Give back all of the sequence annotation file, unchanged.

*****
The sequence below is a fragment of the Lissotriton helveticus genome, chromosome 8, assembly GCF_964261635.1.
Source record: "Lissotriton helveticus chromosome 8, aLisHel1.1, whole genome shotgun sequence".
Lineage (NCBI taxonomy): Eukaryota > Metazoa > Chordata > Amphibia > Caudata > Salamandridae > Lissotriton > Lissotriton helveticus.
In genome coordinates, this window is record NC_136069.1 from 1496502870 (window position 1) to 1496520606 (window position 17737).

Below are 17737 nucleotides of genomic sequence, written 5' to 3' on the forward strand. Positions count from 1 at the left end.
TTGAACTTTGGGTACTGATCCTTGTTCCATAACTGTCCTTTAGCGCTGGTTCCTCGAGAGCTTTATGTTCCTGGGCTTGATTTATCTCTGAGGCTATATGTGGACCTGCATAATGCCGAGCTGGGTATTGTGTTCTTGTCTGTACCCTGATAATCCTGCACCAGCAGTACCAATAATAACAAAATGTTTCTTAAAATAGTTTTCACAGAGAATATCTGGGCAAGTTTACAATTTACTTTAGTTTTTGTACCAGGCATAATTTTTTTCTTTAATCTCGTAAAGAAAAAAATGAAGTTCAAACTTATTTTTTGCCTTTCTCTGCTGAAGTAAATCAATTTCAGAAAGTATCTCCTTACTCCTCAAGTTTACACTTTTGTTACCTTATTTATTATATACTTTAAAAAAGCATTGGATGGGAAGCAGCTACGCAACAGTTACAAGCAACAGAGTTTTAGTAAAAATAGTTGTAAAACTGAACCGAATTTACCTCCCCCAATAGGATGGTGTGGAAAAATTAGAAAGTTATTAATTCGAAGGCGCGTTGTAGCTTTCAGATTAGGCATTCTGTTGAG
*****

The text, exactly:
The sequence below is a fragment of the Lissotriton helveticus genome, chromosome 8, assembly GCF_964261635.1.
Source record: "Lissotriton helveticus chromosome 8, aLisHel1.1, whole genome shotgun sequence".
Lineage (NCBI taxonomy): Eukaryota > Metazoa > Chordata > Amphibia > Caudata > Salamandridae > Lissotriton > Lissotriton helveticus.
In genome coordinates, this window is record NC_136069.1 from 1496502870 (window position 1) to 1496520606 (window position 17737).

Below are 17737 nucleotides of genomic sequence, written 5' to 3' on the forward strand. Positions count from 1 at the left end.
TTGAACTTTGGGTACTGATCCTTGTTCCATAACTGTCCTTTAGCGCTGGTTCCTCGAGAGCTTTATGTTCCTGGGCTTGATTTATCTCTGAGGCTATATGTGGACCTGCATAATGCCGAGCTGGGTATTGTGTTCTTGTCTGTACCCTGATAATCCTGCACCAGCAGTACCAATAATAACAAAATGTTTCTTAAAATAGTTTTCACAGAGAATATCTGGGCAAGTTTACAATTTACTTTAGTTTTTGTACCAGGCATAATTTTTTTCTTTAATCTCGTAAAGAAAAAAATGAAGTTCAAACTTATTTTTTGCCTTTCTCTGCTGAAGTAAATCAATTTCAGAAAGTATCTCCTTACTCCTCAAGTTTACACTTTTGTTACCTTATTTATTATATACTTTAAAAAAGCATTGGATGGGAAGCAGCTACGCAACAGTTACAAGCAACAGAGTTTTAGTAAAAATAGTTGTAAAACTGAACCGAATTTACCTCCCCCAATAGGATGGTGTGGAAAAATTAGAAAGTTATTAATTCGAAGGCGCGTTGTAGCTTTCAGATTAGGCATTCTGTTGAG